Question #2 for David Cicilline on the Category 5 That’s Hit Providence
Reflecting on the early years of his mayoralty, former Providence Mayor David Cicilline told WRNI (1290AM) interviewer Scott MacKay that “from the first time that I took office, there was always a gap between revenues and expenditures” and that he and his administration “began to chip away at that gap”.
According to the annual budget figures maintained by the Rhode Island Division of Municipal Finance, the chipping-away began with a major spending increase. In Mayor Cicilline’s very first budget (FY2004), municipal spending increased 19.5% over the prior fiscal year, over $40,000,000 in dollar-terms. This was a structural increase as no reductions from one year to the next would occur in the Providence municipal budget until FY2010 (see the table below the fold).
Later in the interview, now-Congressman Cicilline attributed Providence’s budget problems, at least in the last couple of years, to “very, very serious cuts from the state”, “this incredibly hard recession” and “the loss of federal education stimulus funds”. If Congressman Cicilline believes these to be the primary factors which created the shortfall passed on to Mayor Angel Tavares, doesn’t this imply that the Cicilline fiscal-management plan assumed that $40,000,000+ of annual spending, over and above the spending already in place when he took office, was going to be covered by state-aid increases and/or economic growth? If not, where was the money to pay for the permanent increase in the budget supposed to have come from?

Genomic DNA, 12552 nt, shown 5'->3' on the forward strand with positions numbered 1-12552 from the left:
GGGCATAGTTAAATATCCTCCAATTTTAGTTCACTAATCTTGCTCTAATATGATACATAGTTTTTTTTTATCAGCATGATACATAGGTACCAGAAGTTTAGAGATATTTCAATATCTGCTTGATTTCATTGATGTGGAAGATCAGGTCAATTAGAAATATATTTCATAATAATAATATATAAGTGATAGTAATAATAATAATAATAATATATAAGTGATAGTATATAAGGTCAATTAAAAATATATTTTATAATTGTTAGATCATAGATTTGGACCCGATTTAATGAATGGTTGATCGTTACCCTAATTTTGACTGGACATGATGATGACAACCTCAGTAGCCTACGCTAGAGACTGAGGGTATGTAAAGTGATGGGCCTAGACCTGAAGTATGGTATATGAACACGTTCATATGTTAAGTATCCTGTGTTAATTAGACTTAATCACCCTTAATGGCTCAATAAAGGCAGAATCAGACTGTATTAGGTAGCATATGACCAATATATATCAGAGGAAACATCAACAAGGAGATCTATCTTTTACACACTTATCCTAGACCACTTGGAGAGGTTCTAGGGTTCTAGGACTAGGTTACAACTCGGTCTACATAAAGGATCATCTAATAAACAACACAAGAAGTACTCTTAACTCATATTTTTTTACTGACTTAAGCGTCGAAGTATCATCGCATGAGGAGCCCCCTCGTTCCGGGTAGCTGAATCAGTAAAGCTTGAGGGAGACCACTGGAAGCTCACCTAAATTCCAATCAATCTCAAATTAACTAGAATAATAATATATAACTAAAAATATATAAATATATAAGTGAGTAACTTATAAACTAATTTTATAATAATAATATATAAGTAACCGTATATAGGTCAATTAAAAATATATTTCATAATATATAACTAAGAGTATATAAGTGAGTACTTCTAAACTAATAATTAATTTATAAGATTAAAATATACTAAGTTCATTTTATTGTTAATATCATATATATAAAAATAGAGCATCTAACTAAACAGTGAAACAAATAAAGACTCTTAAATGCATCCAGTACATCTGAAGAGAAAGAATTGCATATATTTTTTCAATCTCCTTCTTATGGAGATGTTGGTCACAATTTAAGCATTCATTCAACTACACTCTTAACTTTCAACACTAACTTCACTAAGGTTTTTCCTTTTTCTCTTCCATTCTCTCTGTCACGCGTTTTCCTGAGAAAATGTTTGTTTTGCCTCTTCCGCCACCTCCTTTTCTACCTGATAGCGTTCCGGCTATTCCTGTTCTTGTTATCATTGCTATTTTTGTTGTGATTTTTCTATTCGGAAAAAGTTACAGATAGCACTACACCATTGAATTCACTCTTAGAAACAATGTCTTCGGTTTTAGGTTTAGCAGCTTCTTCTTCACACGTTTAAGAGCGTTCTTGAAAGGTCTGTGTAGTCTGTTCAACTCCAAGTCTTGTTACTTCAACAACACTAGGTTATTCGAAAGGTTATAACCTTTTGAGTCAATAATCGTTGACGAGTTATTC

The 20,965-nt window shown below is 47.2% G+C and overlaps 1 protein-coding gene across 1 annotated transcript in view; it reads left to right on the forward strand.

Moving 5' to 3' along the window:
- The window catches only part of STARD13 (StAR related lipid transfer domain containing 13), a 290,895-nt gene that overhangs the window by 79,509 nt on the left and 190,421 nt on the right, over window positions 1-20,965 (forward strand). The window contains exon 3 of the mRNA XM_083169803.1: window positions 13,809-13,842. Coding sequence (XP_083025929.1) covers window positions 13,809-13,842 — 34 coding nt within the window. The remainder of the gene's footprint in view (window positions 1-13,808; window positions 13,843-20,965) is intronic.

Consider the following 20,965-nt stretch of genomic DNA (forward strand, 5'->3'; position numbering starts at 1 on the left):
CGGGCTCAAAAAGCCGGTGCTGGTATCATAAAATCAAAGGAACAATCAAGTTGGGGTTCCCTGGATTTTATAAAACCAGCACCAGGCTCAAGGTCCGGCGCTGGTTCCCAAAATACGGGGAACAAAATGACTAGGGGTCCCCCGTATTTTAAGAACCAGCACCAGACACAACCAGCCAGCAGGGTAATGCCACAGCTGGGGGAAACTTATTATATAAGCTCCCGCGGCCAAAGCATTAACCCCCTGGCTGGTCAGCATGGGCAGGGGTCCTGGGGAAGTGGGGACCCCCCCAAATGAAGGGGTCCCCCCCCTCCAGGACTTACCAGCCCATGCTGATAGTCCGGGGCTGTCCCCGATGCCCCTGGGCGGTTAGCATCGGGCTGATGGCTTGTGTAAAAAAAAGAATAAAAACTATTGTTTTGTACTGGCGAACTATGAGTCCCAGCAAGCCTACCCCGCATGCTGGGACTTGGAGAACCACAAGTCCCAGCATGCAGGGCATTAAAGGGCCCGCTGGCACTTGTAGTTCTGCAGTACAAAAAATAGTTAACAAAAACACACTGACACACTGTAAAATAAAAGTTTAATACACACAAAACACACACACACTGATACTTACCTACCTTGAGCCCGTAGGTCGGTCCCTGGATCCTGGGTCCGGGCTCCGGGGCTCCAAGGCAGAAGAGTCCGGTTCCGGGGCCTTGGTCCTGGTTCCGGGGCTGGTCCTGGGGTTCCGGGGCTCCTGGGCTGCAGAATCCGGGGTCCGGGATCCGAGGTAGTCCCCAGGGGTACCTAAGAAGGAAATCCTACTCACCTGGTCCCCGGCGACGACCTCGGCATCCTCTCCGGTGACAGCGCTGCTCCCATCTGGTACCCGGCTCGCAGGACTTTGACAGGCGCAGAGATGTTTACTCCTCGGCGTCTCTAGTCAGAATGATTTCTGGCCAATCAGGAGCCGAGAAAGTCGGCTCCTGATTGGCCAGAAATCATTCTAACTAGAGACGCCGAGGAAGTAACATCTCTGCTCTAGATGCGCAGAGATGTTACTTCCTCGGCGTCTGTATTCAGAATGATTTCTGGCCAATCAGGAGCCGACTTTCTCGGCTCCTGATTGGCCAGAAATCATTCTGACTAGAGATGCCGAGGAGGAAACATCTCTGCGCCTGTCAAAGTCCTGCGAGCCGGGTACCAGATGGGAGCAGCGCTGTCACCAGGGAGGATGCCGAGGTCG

(Anchor Rising will of course avoid asking any snarky questions about whether Mayor Cicilline planned on using stimulus funds in FY2009 and after to defray costs, when his administration decided to implement the major budget jump in FY2004).
Table: Providence General Fund Expenditure Budgets. Source: Division of Municipal Affairs of the Rhode Island Department of Revenue.
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